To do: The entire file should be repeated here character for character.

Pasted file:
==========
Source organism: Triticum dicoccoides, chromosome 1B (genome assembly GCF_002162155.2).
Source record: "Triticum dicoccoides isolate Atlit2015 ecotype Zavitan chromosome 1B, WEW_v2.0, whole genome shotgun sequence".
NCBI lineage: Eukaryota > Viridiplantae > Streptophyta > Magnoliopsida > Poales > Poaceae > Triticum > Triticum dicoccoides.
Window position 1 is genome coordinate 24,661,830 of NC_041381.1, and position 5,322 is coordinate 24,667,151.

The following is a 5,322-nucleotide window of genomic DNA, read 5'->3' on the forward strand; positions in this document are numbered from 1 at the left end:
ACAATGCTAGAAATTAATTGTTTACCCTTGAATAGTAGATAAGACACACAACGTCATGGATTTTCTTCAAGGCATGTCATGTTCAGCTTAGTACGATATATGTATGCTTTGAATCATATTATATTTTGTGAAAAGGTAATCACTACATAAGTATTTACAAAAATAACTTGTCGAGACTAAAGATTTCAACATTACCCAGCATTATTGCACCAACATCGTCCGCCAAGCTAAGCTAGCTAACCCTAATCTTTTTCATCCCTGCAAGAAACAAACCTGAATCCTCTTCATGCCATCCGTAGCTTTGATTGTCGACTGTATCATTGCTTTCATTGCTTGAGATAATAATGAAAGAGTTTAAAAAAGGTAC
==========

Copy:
Source organism: Triticum dicoccoides, chromosome 1B (genome assembly GCF_002162155.2).
Source record: "Triticum dicoccoides isolate Atlit2015 ecotype Zavitan chromosome 1B, WEW_v2.0, whole genome shotgun sequence".
NCBI lineage: Eukaryota > Viridiplantae > Streptophyta > Magnoliopsida > Poales > Poaceae > Triticum > Triticum dicoccoides.
Window position 1 is genome coordinate 24,661,830 of NC_041381.1, and position 5,322 is coordinate 24,667,151.

The following is a 5,322-nucleotide window of genomic DNA, read 5'->3' on the forward strand; positions in this document are numbered from 1 at the left end:
ACAATGCTAGAAATTAATTGTTTACCCTTGAATAGTAGATAAGACACACAACGTCATGGATTTTCTTCAAGGCATGTCATGTTCAGCTTAGTACGATATATGTATGCTTTGAATCATATTATATTTTGTGAAAAGGTAATCACTACATAAGTATTTACAAAAATAACTTGTCGAGACTAAAGATTTCAACATTACCCAGCATTATTGCACCAACATCGTCCGCCAAGCTAAGCTAGCTAACCCTAATCTTTTTCATCCCTGCAAGAAACAAACCTGAATCCTCTTCATGCCATCCGTAGCTTTGATTGTCGACTGTATCATTGCTTTCATTGCTTGAGATAATAATGAAAGAGTTTAAAAAAGGTAC